Plant lady is the new cat lady.

Artwork by Justina Blakeney

Artwork by Justina Blakeney

Okay. So I guess houseplants are "in." But houseplants have been around for a long time and while their popularity ebbs and flows, I believe they're here to stay. Let's start with a little history, yes? Houseplants became popular in the Victorian era, where palms, ferns, and terrariums spruced up fancy parlors. Thanks to the advent of glass being widely available even to the middle class at that time, natural light could stream through the windows all year round, and Victorian folks could finally bring nature indoors. Houseplants regained popularity in the 1960s and '70s as a part of the burgeoning environmental movement. In fact, I can recall seeing old pictures from the '70s of my grandma in her house, and there will always plants in the background. Even growing up, my grandma still had the macrame plant hangers that were once in fashion (and are again today)! There's since been a resurgence in plants thanks to social media platforms Pinterest and Instagram, and publications like Huffington Post and the Washington Post are writing trend pieces on millennials' obsession with all things green. Plants are now an interior design standard, and our houses are urban jungles riddled with all sorts of green babies. Just check some hashtags on Instagram like #houseplantclub and #urbanjungle, and you'll find thousands upon thousands of posts, along with some extremely popular accounts dedicated just to houseplants. 

The problem is - and let's be honest here - people get caught up in the trend of having greenery in their home without doing proper research on their plants, and all of a sudden they're not sure why their nerve plant (Fittonia albivenis) has wilted or why their delicate maidenhair fern (Adiantum spp.) is browning. There's SO MUCH conflicting information out there, too, which certainly doesn't help. Folks on gardening and plant groups have A LOT of opinions, and there are many houseplant books that have conflicting information as well. One book will tell you to keep a snake plant (Sansevieria trifasciata) in low light, while another will tell you to keep it in full sun (when in reality you can do both). Even some of the popular houseplant Instagram accounts will feature gorgeous photos of plants but offer little in the way of information about the plant or care advice. Oh, and don't get me started on the care tags that come with most plants from a big box store! That is, if they even have care tags, or are even labeled with a name. Ever been to a Home Depot and found a plant called "beautiful foliage"? No wonder people think they have brown thumbs!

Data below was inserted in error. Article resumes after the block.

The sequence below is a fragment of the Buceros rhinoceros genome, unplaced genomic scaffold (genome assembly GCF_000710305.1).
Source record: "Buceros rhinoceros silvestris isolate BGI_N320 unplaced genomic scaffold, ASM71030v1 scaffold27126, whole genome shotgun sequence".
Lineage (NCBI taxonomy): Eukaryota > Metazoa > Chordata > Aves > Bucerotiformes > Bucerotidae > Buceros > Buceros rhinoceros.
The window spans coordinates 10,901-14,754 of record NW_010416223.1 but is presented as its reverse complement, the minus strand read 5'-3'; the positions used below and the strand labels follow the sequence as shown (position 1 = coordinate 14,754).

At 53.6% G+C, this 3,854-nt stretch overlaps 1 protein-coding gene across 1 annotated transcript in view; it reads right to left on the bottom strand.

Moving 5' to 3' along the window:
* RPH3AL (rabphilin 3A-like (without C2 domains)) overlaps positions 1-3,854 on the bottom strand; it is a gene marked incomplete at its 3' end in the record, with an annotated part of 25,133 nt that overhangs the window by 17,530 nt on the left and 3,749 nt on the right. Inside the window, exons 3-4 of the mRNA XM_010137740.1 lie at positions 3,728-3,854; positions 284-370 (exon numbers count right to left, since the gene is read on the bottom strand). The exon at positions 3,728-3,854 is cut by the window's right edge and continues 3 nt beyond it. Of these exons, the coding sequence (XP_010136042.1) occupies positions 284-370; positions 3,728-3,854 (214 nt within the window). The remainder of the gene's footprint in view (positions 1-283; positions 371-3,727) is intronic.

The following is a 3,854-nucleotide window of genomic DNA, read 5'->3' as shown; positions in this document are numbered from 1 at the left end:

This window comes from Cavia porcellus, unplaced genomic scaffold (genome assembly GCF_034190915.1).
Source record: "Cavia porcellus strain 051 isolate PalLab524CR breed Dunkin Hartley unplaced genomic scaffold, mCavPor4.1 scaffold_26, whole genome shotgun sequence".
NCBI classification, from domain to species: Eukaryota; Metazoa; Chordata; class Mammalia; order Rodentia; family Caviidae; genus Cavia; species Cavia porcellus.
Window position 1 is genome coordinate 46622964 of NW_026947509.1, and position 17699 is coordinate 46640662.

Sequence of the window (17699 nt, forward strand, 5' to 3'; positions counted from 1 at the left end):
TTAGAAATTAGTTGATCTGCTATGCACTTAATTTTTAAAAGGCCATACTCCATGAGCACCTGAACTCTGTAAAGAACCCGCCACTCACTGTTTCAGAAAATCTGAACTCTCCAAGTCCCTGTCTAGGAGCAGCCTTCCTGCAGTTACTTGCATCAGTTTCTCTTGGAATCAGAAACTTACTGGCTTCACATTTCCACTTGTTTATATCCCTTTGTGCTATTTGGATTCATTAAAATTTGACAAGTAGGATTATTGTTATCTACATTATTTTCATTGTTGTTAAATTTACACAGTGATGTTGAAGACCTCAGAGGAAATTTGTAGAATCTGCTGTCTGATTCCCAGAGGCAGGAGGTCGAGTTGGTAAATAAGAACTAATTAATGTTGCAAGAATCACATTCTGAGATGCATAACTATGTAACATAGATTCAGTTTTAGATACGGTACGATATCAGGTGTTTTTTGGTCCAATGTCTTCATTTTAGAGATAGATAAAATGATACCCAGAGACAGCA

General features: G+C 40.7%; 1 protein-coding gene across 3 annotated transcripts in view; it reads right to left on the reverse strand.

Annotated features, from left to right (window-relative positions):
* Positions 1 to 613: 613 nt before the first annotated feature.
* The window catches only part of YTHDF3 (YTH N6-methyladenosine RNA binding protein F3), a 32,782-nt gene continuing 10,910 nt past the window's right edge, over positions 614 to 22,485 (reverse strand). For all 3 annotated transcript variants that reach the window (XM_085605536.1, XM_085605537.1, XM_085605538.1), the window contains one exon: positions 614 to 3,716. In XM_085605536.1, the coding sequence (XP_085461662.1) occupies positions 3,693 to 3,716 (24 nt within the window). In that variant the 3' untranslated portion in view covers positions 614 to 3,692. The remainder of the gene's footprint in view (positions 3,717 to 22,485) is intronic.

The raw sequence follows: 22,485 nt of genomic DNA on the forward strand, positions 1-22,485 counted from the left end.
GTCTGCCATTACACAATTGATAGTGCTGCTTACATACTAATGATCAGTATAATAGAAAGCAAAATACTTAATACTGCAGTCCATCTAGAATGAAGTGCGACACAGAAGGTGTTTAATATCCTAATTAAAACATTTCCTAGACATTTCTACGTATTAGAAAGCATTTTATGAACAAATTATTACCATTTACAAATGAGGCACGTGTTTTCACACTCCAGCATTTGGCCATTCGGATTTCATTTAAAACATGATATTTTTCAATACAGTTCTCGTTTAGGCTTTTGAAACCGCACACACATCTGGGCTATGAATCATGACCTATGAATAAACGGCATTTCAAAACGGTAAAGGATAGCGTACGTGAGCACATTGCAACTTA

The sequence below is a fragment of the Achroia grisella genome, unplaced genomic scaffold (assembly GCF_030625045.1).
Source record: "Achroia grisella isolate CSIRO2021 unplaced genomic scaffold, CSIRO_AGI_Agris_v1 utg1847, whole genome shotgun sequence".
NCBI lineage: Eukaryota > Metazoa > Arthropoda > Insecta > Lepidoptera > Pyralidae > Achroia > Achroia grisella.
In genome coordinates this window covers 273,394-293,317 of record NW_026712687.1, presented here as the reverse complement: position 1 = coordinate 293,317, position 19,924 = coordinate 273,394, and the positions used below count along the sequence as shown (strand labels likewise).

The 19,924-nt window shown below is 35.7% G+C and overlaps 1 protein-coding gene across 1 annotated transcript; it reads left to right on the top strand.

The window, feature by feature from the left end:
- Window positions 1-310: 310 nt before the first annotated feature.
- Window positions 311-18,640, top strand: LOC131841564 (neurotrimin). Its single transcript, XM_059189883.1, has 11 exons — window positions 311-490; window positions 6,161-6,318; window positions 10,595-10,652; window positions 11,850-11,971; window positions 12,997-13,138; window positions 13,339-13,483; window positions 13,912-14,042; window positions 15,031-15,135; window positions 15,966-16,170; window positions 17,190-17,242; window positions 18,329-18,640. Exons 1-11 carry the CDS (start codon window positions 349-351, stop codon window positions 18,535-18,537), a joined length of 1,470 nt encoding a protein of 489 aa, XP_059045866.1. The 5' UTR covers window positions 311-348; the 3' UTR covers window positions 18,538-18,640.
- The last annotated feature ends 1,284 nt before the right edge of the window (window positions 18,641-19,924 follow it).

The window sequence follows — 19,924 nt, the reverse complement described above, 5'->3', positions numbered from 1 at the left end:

I'm here to guide you based on my personal experience, peppered with information from quality, reliable houseplant and horticulture books. I'm not a professional. I didn't go to school for horticulture or botany, and I don't work in the industry. I wouldn't even call myself an expert (but I'll get there one day), but I am extremely passionate about houseplants and continue to learn as much as possible about them. In turn, I learn by helping others. It's a win-win for everyone!

I can't wait for all of the upcoming posts. I'll be featuring elements of plant care in depth, like lighting and watering; individual plant profiles and care tips; "best" lists (like best low light plants); troubleshooting common plant issues; and cool science topics like taxonomy. As always, shoot me a message via email, on Facebook, or on Instagram if you have any questions whatsoever!